011108barboulud.jpgBar Boulud: Times restaurant critic Frank Bruni recently lost his patience waiting on hold for 15 minutes to make a reservation, which should give you some sense of how feverish the excitement is for Daniel Boulud’s latest foray. The tony uptown wine bar, across the street from Lincoln Center, enjoyed the raging buzz of a sneak-preview opening on New Year’s Eve and now the 100 seat restaurant is open for real. Judging from the photos, the modern yet warm interior does look inviting; a long vaulted ceiling is intended to “invoke a classic wine cellar”, a backlit gravel wall echoes an old world vineyard, and three private “wine themed” dining rooms are available for the swells.

So if you’ve got expendable income, some insider connections, and want to be seen at this month’s status symbol, read on. The wine selection is heavy on bottles from the Rhone Valley and Burgundy, near Boulud’s native city of Lyon. Food emphasizes housemade charcuterie, with items like Saucisson Sec de Lyon (sausage air-dried for at least a month) and Fromage de Tête, which is a terrine made from pig's head. For the swine-averse there are a number of tantalizing items on the menu like grilled Maine scallops with Orleans mustard, winter slaw and red cabbage marmalade. 1900 Broadway, (212) 595-0303.

Endless Summer: On the complete other end of the spectrum, this mobile Mexican pick-up joint has cheap grub, no overhead and a name all-too-fitting for last week’s January heat wave. You can find the Endless Summer taco truck parked in north Williamsburg from 6pm to 2am Wednesday through Thursday, until 4am on Friday nights, from 1pm to 4am on Saturday and Noon to 6pm on Sundays. Owner Curtis Brown promises “authentic L.A. style” tacos and burritos, at a price and time sure to seduce Billyburg night crawlers searching for stomach lining. Curbside near North 7th and Bedford Avenue.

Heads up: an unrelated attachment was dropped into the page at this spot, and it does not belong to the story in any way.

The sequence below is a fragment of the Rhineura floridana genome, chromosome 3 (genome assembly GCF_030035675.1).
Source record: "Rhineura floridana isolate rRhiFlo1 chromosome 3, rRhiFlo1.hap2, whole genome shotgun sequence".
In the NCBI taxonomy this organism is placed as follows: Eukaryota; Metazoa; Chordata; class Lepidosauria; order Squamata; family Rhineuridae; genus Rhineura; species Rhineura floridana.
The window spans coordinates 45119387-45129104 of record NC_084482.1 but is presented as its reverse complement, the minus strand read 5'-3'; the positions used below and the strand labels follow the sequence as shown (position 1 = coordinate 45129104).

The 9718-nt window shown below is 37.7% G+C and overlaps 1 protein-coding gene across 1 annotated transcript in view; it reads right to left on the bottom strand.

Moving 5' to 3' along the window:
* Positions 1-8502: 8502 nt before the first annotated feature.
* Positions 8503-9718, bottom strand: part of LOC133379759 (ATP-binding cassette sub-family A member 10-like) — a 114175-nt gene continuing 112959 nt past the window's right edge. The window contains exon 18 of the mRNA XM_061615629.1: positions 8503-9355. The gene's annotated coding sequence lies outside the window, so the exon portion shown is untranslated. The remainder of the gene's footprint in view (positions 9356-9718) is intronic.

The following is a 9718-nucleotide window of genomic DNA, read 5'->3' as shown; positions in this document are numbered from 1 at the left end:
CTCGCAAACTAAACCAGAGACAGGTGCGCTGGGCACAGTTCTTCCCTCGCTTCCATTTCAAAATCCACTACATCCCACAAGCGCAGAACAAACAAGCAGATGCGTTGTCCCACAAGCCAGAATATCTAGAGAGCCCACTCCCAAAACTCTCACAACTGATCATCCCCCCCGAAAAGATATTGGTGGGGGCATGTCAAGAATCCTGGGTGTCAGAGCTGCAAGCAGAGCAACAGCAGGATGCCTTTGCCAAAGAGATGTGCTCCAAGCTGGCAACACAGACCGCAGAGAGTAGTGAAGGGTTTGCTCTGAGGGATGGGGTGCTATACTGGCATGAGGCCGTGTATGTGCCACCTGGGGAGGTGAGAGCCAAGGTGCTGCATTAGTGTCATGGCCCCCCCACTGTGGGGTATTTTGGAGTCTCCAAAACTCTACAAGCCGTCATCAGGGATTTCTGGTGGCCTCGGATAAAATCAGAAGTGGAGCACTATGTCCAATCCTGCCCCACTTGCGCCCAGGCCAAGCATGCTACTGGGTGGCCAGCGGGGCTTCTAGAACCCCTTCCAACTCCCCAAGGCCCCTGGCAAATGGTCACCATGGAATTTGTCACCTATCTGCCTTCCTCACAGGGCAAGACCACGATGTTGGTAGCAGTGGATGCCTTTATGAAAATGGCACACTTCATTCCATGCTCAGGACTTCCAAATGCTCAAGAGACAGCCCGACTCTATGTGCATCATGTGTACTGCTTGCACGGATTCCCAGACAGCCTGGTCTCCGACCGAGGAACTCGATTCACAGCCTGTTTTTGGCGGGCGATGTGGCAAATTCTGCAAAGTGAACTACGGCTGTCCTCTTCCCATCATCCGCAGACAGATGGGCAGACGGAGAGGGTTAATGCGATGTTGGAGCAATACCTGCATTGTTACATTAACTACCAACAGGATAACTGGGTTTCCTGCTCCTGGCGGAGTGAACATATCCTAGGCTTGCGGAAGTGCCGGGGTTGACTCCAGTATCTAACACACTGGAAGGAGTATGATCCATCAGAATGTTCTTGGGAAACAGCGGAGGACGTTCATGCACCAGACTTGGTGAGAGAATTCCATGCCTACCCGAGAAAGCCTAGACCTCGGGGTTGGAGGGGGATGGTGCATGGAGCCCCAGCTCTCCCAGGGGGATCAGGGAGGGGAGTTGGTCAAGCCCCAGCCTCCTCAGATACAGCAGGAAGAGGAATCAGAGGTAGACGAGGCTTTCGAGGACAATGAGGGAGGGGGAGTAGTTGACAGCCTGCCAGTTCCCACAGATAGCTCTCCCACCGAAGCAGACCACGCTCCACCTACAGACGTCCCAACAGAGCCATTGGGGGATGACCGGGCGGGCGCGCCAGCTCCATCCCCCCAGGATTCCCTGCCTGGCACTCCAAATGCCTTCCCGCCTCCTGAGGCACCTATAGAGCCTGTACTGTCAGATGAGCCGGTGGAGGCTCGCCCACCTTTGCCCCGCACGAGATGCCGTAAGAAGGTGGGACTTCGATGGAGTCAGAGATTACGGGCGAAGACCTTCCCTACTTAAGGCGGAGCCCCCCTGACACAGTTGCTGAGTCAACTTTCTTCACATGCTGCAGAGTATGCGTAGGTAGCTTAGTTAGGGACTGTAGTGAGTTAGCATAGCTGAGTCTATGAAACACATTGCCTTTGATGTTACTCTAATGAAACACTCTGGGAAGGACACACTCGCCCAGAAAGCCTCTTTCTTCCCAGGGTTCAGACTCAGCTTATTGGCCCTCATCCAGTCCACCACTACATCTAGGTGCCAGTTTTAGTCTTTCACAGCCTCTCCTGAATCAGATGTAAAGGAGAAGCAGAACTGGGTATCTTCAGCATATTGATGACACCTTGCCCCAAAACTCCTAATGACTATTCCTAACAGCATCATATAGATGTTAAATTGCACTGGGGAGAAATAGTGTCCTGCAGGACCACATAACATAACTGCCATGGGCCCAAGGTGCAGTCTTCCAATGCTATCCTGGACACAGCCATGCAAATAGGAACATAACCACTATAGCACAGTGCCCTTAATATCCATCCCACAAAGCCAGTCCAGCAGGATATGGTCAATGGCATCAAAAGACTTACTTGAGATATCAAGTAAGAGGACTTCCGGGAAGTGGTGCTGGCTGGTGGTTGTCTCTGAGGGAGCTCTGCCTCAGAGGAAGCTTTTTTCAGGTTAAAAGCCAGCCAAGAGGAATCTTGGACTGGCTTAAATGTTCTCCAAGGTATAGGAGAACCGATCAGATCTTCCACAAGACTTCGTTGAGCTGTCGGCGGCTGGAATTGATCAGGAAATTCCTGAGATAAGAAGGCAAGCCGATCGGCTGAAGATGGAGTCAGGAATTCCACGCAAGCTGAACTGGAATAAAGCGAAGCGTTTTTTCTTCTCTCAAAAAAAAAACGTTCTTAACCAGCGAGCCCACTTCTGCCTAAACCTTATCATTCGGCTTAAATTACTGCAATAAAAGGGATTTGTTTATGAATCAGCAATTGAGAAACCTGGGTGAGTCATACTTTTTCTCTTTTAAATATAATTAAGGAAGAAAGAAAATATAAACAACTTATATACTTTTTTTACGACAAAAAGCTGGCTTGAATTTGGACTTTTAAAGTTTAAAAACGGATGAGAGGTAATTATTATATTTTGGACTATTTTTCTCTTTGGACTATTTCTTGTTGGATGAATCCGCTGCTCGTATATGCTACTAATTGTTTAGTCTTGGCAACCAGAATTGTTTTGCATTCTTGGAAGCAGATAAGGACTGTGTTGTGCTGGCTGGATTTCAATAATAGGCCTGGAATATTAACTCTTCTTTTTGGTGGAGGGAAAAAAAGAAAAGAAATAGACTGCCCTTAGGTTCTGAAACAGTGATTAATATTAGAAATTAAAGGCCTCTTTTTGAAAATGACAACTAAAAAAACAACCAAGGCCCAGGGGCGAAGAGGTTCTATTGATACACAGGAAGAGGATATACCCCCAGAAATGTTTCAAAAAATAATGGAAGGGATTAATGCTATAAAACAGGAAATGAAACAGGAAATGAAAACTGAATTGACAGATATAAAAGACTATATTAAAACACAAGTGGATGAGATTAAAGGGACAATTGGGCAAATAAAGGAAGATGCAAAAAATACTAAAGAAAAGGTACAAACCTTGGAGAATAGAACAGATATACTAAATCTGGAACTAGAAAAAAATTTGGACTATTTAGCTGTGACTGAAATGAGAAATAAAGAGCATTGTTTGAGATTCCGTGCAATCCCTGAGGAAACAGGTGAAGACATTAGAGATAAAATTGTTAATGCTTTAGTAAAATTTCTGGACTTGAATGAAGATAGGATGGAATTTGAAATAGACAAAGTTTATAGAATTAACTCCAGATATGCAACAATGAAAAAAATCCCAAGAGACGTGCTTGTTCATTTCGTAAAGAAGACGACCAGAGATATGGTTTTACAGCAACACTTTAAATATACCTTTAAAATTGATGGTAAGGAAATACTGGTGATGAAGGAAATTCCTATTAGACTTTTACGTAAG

Ushiwakamaru: Named for a 12th-century warrior, this formerly rough-edged subterranean sushi spot has recently reopened after major renovations. It’s said the former space had an atmosphere similar to the crowded little eateries clustered around Tokyo’s Tsukiji fish market; let’s hope the new incarnation retains some of that no-frills charm. The New Yorker says the variety is impressive and advises putting your taste buds in the hands of chef Hideo Kuribara by ordering the omakase, which lets Kuribara decide what fish to serve. Thrillist has the menu, which omits Kuribara’s most intriguing offering, the live shrimp head. 136 West Houston St., (212) 228-4181

Photo of Bar Boulud by Ryan Charles.